Jackson’s Nerd Corner | The California Condor

We need to talk about the California condor.

Today during “Name the year,” one of Jon’s clues was that all wild California condors were rounded up for a breeding program in 1987. Okay, but the story is so much cooler than that.

Kondor1 groß.jpg
By Frier/ Nikon, Scott – U.S. Fish and Wildlife Service Digital Library System,
Public Domain, Link

First of all, they’re one big-ass bird. Their wingspan can stretch almost 9 ft. and they can weigh 20 lbs. with HOLLOW BONES. They’re the largest land-bird in North America.
Secondly, it can basically live forever. One of the longest-living birds, they can reach 60-years old.
Third, they’ll go a long way for a decent meal. They’ll fly over 160 miles to find a meal of carrion (dead animals).
But most importantly, they were brought back from extinction!


With only 22 wild birds, conservation groups went out, rounded them up, moved them to zoos, and started hosting a bunch of bird orgies. (Bird orgy is Jon’s word. Any and all complaints should be sent directly to him).

AND IT WORKED! Just 4 years later they were able to start re-introducing the birds to the wild. As of December 2016, there are 446 living in the wild and captivity. They’ve been re-introduced to California, Arizona, and, yes, SOUTHERN UTAH! These big, weird birds are Utahans.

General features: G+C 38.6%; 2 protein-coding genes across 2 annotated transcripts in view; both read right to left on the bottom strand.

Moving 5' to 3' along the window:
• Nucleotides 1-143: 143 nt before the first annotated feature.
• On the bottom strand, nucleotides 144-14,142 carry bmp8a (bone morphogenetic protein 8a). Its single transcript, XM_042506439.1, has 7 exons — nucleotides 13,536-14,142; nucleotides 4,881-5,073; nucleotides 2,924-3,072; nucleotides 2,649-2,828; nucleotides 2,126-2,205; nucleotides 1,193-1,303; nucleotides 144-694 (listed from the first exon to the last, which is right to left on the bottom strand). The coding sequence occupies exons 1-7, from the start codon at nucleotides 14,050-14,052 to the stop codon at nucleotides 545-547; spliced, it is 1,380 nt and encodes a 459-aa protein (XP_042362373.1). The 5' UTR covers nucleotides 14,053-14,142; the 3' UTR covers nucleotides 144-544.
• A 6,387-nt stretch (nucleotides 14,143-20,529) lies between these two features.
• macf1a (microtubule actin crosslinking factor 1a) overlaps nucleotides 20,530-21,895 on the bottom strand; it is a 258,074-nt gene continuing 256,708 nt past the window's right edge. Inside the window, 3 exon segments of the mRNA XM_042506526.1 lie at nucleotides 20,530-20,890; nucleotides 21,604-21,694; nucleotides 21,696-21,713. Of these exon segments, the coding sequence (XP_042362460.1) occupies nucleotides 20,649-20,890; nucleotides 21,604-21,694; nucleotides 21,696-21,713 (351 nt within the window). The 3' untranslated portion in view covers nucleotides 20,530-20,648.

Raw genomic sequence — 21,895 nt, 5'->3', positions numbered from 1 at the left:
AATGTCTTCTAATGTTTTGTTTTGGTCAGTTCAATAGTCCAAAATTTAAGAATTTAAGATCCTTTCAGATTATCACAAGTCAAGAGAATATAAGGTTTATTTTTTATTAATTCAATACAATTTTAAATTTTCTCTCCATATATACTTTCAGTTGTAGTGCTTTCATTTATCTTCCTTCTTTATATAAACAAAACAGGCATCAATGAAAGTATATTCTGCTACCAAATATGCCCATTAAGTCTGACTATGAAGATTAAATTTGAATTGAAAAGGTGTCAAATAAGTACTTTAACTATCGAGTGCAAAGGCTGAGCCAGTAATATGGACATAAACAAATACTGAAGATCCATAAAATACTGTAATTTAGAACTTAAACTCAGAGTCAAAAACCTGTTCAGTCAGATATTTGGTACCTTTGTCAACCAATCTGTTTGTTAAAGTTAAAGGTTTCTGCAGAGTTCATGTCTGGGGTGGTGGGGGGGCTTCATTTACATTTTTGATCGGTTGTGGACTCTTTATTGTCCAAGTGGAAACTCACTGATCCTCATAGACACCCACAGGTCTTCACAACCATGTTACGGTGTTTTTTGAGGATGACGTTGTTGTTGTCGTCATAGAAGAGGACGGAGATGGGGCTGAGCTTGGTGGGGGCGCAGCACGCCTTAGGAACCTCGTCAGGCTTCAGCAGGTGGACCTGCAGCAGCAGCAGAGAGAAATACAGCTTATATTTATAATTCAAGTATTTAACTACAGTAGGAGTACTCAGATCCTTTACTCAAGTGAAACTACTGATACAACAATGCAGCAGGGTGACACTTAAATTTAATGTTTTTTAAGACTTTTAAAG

Okay, but here’s my favorite part. According to the California condor Wikipedia page:

“[the breeding program] got off to a slow start due to the condor’s mating habits. However, utilizing the bird’s ability to double clutch, biologists began removing the first egg from the nest and raising it with puppets, allowing the parents to lay another egg.”

Yes. That is correct. They have complicated reproduction habits. They don’t mate until around age 6 and the female only lays one egg at a time (and only lays one every other year). But one thing that works in their favor is that they can double clutch. So scientists would steal the first egg, prompting the female bird to lay another, then raise the first baby with a puppet…

And I’m warning you right now, guys. These puppets are absolutely terrifying.

Gymnogyps californianus1.jpgPublic Domain, Link

Checkout their full story below:


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